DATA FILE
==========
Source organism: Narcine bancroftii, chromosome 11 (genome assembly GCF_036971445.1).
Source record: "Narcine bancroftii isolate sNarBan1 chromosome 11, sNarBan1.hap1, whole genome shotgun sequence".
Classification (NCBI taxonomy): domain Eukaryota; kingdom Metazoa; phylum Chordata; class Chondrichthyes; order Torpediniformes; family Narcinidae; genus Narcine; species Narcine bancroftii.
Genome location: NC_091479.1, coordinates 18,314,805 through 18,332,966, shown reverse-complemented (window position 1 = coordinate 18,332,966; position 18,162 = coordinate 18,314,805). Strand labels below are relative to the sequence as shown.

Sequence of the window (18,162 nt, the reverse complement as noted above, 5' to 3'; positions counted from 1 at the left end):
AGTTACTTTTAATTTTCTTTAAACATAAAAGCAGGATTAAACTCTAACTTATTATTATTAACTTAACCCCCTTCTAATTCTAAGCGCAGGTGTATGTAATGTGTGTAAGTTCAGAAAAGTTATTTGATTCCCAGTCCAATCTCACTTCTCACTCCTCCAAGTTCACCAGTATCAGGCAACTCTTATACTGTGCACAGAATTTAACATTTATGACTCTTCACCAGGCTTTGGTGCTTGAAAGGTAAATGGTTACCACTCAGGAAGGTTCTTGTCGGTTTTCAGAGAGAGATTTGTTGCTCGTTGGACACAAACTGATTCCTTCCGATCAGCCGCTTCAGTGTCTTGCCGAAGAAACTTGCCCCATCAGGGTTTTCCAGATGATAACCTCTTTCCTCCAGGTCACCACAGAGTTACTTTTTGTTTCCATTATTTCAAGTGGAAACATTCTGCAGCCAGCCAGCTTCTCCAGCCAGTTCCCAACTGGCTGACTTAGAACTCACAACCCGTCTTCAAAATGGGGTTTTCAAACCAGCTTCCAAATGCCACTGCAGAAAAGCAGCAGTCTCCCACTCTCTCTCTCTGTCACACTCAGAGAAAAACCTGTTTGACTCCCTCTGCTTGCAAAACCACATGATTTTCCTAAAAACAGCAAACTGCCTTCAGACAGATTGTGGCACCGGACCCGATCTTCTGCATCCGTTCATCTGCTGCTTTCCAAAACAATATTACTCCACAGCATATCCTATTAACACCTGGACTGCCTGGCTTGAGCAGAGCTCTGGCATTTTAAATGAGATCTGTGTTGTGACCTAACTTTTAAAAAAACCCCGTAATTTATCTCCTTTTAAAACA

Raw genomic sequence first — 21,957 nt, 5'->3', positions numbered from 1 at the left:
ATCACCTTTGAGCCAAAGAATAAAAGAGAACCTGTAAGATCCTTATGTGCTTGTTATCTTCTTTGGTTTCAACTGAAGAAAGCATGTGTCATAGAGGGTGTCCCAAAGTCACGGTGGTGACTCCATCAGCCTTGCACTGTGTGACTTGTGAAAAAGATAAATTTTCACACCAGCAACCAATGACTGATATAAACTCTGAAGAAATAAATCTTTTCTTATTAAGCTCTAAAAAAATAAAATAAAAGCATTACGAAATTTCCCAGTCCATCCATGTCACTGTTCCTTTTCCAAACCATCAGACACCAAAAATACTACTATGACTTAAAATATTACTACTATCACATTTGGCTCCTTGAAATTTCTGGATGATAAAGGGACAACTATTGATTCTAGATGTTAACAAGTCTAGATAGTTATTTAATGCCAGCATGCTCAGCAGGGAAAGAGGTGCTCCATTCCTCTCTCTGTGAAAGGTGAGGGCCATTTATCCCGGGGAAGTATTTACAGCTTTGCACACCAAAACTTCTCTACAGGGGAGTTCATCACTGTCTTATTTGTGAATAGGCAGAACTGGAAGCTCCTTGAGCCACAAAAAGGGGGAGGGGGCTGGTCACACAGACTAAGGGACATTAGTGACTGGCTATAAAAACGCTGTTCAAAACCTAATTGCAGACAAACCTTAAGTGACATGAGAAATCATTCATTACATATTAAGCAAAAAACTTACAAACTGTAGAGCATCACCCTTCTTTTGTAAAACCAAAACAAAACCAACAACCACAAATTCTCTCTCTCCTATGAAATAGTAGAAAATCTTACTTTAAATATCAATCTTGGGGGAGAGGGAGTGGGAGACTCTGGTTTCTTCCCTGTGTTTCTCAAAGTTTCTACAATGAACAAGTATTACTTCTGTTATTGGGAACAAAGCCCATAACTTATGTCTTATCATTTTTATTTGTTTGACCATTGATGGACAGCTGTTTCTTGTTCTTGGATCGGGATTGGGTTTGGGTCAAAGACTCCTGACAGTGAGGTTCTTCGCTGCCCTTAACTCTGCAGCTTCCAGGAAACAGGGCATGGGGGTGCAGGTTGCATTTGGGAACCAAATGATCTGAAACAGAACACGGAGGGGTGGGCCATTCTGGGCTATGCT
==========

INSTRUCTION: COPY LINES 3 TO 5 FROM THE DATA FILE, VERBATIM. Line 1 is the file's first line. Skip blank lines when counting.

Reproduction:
Classification (NCBI taxonomy): domain Eukaryota; kingdom Metazoa; phylum Chordata; class Chondrichthyes; order Torpediniformes; family Narcinidae; genus Narcine; species Narcine bancroftii.
Genome location: NC_091479.1, coordinates 18,314,805 through 18,332,966, shown reverse-complemented (window position 1 = coordinate 18,332,966; position 18,162 = coordinate 18,314,805). Strand labels below are relative to the sequence as shown.

Sequence of the window (18,162 nt, the reverse complement as noted above, 5' to 3'; positions counted from 1 at the left end):